Backers of the beleaguered Lucky Dragon resort have stunned their detractors by announcing the project is fully funded, a result of discovering $55 million under a couch cushion.
The resort’s principals conveyed through a news release, “Lucky Dragon is on track to be completed on schedule in late 2016, assuming our construction company is comfortable accepting lots and lots of coins.”
Lucky Dragon was originally going to be a boutique lesbian and gay resort, the Q. We are not making this up.
The announcement of Lucky Dragon being fully funded came as a shock to many observers given the resort’s rocky financial history.
In February 2016, construction halted on the partially-completed hotel-casino due to a lack of funding.
Prior to that, developers went before the City of Las Vegas to ask for $25 million in subsidies, referred to as “tax increment financing” or TIF assistance. Their pleas were rejected, putting the kibosh on an additional $30 million in bank funding.
The Lucky Dragon site on May 8, 2016. Lucky Dragon is using yellow insulation materials because unlike in American culture, where yellow is associated with cowardice, in Chinese culture, yellow symbolizes heroism.
Now, Lucky Dragon’s financial woes appear to be in the past with the miraculous discovery of $55 million.
“We became concerned when Asian financing activity dried up,” said real estate developer Andrew Fonfa. “We tried a number of fundraising avenues, including busking on Fremont Street. But the new performance circle ordinance has made it nearly impossible to finance a Las Vegas resort. Luckily, our thong investment was minimal, so it did not have a significant fiscal impact.”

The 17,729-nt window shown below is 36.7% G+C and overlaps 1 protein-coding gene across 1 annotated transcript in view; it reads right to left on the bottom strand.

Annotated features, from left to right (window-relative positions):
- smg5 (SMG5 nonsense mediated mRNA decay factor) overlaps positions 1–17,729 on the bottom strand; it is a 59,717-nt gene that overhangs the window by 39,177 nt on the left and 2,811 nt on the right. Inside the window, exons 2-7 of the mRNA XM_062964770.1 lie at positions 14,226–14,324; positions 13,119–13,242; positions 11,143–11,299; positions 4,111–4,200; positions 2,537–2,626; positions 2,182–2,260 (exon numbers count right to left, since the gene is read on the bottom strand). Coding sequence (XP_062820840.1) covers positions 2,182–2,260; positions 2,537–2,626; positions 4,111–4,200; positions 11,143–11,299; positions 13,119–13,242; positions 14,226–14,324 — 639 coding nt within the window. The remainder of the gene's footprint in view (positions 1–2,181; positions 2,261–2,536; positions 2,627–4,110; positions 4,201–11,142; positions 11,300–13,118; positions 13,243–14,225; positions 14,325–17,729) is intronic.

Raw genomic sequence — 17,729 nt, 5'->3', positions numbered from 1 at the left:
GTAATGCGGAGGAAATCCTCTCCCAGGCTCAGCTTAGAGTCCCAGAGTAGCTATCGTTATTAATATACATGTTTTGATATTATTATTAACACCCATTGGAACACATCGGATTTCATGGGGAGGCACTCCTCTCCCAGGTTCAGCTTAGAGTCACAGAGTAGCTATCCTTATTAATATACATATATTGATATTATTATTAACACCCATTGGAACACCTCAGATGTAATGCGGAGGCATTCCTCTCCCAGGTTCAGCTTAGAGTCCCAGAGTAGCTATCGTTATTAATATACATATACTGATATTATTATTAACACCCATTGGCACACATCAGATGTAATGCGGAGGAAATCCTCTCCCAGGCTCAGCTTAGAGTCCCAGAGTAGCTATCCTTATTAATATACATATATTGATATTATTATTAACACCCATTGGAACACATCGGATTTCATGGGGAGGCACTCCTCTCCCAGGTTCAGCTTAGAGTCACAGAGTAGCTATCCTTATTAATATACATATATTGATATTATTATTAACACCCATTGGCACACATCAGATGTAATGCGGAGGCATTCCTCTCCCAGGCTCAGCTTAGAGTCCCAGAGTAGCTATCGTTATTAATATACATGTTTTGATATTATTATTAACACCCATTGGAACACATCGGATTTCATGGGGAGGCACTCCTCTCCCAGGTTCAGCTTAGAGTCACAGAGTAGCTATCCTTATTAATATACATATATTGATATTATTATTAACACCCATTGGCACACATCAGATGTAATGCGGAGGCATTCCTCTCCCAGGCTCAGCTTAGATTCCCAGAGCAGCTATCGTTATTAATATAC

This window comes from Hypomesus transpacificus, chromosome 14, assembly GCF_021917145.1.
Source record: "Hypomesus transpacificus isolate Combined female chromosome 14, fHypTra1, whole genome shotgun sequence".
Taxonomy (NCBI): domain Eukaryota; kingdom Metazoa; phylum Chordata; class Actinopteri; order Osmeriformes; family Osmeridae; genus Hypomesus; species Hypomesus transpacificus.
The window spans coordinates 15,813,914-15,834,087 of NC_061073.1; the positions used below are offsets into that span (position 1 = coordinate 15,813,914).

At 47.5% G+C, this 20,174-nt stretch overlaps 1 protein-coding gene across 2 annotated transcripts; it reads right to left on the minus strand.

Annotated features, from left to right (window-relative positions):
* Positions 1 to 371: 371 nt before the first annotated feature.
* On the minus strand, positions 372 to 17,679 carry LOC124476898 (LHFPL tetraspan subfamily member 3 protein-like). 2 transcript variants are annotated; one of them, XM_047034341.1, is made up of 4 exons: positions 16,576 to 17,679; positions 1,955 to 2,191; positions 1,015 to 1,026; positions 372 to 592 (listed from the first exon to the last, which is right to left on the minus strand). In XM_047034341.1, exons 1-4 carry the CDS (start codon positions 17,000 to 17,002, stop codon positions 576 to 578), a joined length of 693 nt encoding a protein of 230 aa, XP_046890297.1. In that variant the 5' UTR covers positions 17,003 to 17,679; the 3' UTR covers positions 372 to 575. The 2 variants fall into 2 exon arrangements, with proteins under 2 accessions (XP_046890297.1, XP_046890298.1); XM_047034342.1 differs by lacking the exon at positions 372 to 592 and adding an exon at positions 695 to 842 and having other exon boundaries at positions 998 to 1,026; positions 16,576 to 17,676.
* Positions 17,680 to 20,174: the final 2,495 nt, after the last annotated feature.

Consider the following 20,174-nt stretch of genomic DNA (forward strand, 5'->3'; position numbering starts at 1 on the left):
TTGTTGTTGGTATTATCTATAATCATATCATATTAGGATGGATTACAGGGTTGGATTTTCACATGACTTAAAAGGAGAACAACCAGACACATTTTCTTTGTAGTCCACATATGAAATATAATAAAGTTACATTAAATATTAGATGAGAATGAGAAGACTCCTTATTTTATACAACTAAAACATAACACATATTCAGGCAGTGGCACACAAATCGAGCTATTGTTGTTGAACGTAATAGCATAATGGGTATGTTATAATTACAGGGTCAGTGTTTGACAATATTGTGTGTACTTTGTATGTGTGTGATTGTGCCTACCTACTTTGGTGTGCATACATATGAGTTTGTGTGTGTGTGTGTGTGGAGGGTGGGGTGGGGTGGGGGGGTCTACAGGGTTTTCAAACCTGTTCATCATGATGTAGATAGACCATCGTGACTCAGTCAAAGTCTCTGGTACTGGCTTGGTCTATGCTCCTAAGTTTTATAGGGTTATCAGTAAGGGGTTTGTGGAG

To-date, $60 million of Lucky Dragon’s financing has come from EB-5 foreign investment
money, a program where foreign nationals can invest in American companies to get a U.S. visa.
The total cost of Lucky Dragon is expected to be $139 million, which by Las Vegas standards is small change.
Another Lucky Dragon principal, gaming executive William Weidner, added, “We readily admit we should have looked under those cushions much sooner. We could have avoided the embarrassment of going before city officials hat in hand. We were left-swiped by the city of Las Vegas and it still burns.”
Success is the best revenge, with Lucky Dragon’s developer Andrew Fonfa defiantly saying, “I believe our property, per square foot, will be the most successful casino ever built in Las Vegas.”
It’s just that kind of whimsical thinking that has kept the Lucky Dragon dream alive.
At right, the Allure condominium tower. At left, a wing. At far left, a prayer.
During a recent visit to the Lucky Dragon site, we personally witnessed upwards of half-a-dozen construction workers milling about in hard hats, so we can personally verify the once-stalled Lucky Dragon project has sprung back to life.
“It’s very satisfying to silence critics,” says William Weidner. “Rumors about us pulling tens of millions of dollars ‘out of our butts’ are absurd and, honestly, insulting. You don’t begin building a resort without a solid plan for financing it. We think couch cushion financing could be the wave of the future in Las Vegas. In fact, what do you think the executives at Alon Las Vegas are doing right about now?”
We’re thrilled Lucky Dragon is back on track, and can’t wait to visit when it opens later this year!